The Weight of Winter

25 comments

After less than nine hours of daylight, the sky reaches down, touches the earth and the two seal up like a clamleaving us in the premature, murkiness of night.

Prairie sunset

For those who need the light, the quiet weight of darkness can be crushing. To maintain wellness during these shortened days, I look for light elsewherein the glow of a fire, the sunlight catching snowflakes, the smile of a child. 

Child with a magnifying glass

Outside in the prairie’s pitch blackness, winter's silence is broken by the howls of coyotes alerting each other to their whereabouts. The nighttime predators, from cats to skunks, slip through the shadows mostly unnoticed in search of their next meal. And the buffalo are on the move, grazing to stay warm and nourishedsustaining enough calories to get them through.

Bison herd Grazing in Snow

For us humans who live in sub-zero, winter temperatures, it is difficult to get excited about going out and about. Perhaps if it were necessary to find our next meal, there would be more incentive. This is when I’m perfectly happy to stay pent-up, grateful for the modern conveniences of food in the larder, and the appliances that house and heat the food.

During the deep winter, I no longer try to fight the darkness—instead, I give into it with a winter hibernation sleep pattern and go to bed early. Early to bed means early to rise and the coffee is made long before there is any sign that time has moved forward, even though ten hours have passed. On the cold, lightless, weekend mornings when the rush to start your day isn’t necessary, the aroma of coffee beckons the accompaniment of sausage and a stack of pancakes with real maple syrup. The warm, golden elixir glows as it's poured over the cakes, swirling with the butter before it drips over the edges like a slow-moving waterfall. I like my pancakes thin, with crispy edges and a creamy, malty flavor. The first bite is instant pleasure and it lingers all the way to the last mouthful of the sausage that mopped the plate of any remaining sticky goodness. I am happily satiated by the time daybreak's show begins.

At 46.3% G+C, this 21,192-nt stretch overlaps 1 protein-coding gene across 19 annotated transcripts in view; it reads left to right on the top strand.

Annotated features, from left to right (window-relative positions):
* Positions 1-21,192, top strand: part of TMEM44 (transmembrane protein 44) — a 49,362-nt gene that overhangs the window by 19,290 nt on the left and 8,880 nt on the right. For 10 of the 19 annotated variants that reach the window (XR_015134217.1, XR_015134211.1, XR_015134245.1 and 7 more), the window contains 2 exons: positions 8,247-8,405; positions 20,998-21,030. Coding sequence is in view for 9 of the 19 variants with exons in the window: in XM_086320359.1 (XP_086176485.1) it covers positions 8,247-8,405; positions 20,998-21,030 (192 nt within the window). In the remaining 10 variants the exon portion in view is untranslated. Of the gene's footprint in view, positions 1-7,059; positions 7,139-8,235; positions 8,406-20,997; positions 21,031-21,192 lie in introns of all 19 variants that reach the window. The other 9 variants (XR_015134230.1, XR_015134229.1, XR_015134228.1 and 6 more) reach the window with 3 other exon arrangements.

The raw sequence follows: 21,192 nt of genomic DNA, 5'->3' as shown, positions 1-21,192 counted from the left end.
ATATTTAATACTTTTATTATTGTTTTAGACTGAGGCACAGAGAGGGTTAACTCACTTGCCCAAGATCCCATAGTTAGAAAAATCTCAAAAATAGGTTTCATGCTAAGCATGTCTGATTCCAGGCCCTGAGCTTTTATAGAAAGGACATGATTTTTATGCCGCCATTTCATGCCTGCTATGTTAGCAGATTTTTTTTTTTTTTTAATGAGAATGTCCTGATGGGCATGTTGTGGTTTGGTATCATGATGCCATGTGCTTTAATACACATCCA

Buffalo at Sunrise

A crack in the seal appears in the form of a thin red ribbon, prying the sky loose from the earth. A new day is dawning and each following day forward will be a little earlier than the last. On some mornings the seal doesn't crack, winter clouds loom heavy and low, changing the darkness to a shroud of whiteness. It is beautiful though, as the light seeps through, spotlighting only the things that can touch it. It is also magicaland in the magic of it, we know it will disappear, we just don’t know when. So, we cope with the weight of winter the best we can, although that coping is different for each of us... 

Bison in snowfall

I personally recommend hibernation sleep, time with family & friends and “weekend” breakfasts of sausage and pancakes covered in golden maple syrup. That’s how the light gets in.

Winter Sunrise on Prairie

 

Photo credit to Jill O'Brien

 

25 comments

  • Posted on by Julia McSherry

    Beautiful description of hibernation and the natural order of winter life, moving from darkness into light, and delicious breakfast! Can’t wait to try the sausage.

  • Posted on by Cindy Lou Hess

    though I am miles away, I am in, I am in… love, love all that you are, all that you do…

  • Posted on by Teresa

    Your pictures are wonderful. Those two little guys are as cute as they come. Your breakfast looks delicious and after reading your story, my dislike for winter is a little less. Thanks for sharing!

  • Posted on by Fee Jacobsen

    Thank you, Jill. Awe-inspiring!!

  • Posted on by Jane Murphy

    Beautiful descriptions of winter schedules and spectacular sunrises. Is there anything better than sausage and pancakes?

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